January 6, 2012

Wedding Vows for the Long-Term Married Couple

Originally published at Open Salon.com

When you marry in your teens or twenties, there’s a magical quality to the ceremony. The white dress, the special music, the old brides dabbing their eyes with linen handkerchiefs only used for such a day. In front of each other, you recite your vows while your friends and relatives watch, tearfully or tragically. You break the glass or light the candle or drink the wine.
And then the real work begins.
The idea of getting remarried, or at least updating vows, might be of value to the long-term married.
We’re going on three decades, and like that old Honda in the garage, we need a tune-up and possibly a new fan belt. We’ve been faithful, obeyed each other in sickness and health, yada yada yada.
We need vows for a new time in our lives. And I wouldn’t mind going to Vegas and reciting them in front of an Elvis impersonator, but that’s just me.
For Him:
I, State Your Name, continue to take thee to be my wedded wife, despite reservations that defy common sense.
To have and to hold from this day forward, or until the Mayan calendar ends,
For better, for when you mate my socks, or make refried beans for dinner,
For worse, such as when your elderly parents and your brother with his bourbon bottle visit for days on end and eat hundreds of dollars worth of food,
For richer, for poorer, until Social Security and Medicare kick in,
In sickness with your constant hot flashes or in health on those days when your hormones aren’t raging and you actually behave somewhat human,
To love you even when you constantly ask me inane questions about football or when you mess up the remote on the big tv every time or forget to write down how much you spent for groceries in the checkbook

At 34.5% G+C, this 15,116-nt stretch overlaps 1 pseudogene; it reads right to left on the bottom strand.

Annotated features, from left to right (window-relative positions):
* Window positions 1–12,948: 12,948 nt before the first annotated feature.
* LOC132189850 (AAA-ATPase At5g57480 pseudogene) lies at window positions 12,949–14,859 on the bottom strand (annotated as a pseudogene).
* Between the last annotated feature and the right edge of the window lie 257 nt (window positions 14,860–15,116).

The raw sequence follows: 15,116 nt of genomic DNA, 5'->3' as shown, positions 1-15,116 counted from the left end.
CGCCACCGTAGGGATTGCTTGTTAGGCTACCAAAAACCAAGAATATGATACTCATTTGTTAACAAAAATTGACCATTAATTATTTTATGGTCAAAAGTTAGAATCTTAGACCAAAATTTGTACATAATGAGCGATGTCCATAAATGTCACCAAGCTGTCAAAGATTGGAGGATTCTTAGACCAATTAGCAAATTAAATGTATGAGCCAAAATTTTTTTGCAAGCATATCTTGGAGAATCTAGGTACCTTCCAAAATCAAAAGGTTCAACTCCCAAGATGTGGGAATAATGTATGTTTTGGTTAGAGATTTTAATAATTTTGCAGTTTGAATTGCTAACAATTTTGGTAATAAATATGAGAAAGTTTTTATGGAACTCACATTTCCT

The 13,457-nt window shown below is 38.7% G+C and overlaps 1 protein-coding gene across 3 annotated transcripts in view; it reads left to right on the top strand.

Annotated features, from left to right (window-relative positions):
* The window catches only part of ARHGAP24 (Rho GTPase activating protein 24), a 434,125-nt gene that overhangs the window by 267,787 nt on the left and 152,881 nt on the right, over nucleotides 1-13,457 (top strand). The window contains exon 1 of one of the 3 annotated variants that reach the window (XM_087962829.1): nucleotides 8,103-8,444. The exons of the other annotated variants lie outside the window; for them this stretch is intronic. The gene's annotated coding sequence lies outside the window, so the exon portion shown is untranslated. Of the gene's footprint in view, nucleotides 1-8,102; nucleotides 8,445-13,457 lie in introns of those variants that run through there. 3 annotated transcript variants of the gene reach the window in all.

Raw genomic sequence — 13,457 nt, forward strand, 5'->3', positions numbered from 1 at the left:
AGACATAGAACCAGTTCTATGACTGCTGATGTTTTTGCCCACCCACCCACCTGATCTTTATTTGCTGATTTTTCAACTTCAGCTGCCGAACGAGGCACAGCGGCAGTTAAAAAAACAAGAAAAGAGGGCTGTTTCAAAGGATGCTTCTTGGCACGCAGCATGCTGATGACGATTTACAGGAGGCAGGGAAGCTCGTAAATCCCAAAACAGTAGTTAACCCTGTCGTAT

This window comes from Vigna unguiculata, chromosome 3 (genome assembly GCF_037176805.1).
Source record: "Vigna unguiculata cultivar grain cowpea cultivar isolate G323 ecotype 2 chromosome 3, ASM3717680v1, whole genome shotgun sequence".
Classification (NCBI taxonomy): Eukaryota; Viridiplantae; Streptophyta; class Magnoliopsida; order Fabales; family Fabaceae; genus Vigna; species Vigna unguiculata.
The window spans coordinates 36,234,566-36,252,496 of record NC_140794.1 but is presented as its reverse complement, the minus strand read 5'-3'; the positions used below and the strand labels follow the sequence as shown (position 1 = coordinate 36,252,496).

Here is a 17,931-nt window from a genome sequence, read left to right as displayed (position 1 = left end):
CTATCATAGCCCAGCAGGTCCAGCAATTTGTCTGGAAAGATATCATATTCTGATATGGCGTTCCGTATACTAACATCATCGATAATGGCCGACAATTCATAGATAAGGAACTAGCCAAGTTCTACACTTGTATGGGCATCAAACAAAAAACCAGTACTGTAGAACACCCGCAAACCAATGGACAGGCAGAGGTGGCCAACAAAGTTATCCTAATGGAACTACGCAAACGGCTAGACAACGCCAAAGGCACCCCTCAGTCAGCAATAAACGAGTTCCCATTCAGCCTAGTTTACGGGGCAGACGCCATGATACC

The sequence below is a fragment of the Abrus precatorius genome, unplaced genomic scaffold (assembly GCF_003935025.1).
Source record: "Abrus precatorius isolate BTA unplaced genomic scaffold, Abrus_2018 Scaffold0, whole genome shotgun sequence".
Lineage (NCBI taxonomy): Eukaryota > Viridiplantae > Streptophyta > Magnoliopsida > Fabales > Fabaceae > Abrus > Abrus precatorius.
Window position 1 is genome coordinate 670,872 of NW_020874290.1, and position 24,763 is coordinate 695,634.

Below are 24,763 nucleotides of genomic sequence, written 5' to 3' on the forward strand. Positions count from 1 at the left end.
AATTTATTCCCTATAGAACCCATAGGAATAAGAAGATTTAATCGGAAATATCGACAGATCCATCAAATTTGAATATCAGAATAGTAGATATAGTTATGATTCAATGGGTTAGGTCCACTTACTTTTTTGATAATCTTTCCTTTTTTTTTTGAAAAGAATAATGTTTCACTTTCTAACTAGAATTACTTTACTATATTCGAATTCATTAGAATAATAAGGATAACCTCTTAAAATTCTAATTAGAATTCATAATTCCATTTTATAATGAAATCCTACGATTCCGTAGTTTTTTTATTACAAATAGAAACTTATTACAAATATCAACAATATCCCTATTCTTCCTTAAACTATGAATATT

And to cherish you until death do us part and you cremate me and take my insurance money and go to Hawaii for a month.
Thereto I plight thee my troth for at least another thirty years
For Her
I, State Your Name, continue to take thee as my wedded husband, even though I really don’t like Sports Center or you running the channels constantly with the remote I can’t understand
To have and to hold from this day forward or until global warming sucks all the air and water from our universe
For better, on those nights when we can read side by side while listening to Riverwalk Jazz,
Or worse, when we have to drive somewhere we are obligated to go, but it is dark and neither of us can see well,
For richer, when we were able to travel to London and Paris and pretend like we are of Royal Blood even if we are on a tour bus with 30 other Baby Boomers.
For poorer, when we sit at the kitchen table and try to figure out how to pay all the bills because I lost a good job three years ago and now started my own business.
In sickness, when you are crabby because you have a minor cold, and in health, when you are so happy you’ll take all the recycling stuff to the dump by yourself on Saturday morning
Thereto I plight thee my troth for another three decades or so of bad puns and silliness and staying up too late
For Him
I will dig in my dresser drawer for that simple gold band we bought at Service Merchandise for around fifty dollars, and I’ll look at it once in awhile and remember that I am married.
For her
I’ll wear my wedding ring, also purchased at Service Merchandise for around thirty dollars, to business functions where I want people to know I’m still married.
Voice of deceased minister who married this couple, though he's been in the St. Peter's Lutheran Cemetery for fifteen years.
By the power vested in me by the State of Indiana and the Lutheran Church, I pronounce that I’ll be damned you stayed married for almost thirty years, and you seem good to go.
I now pronounce you Old Married People.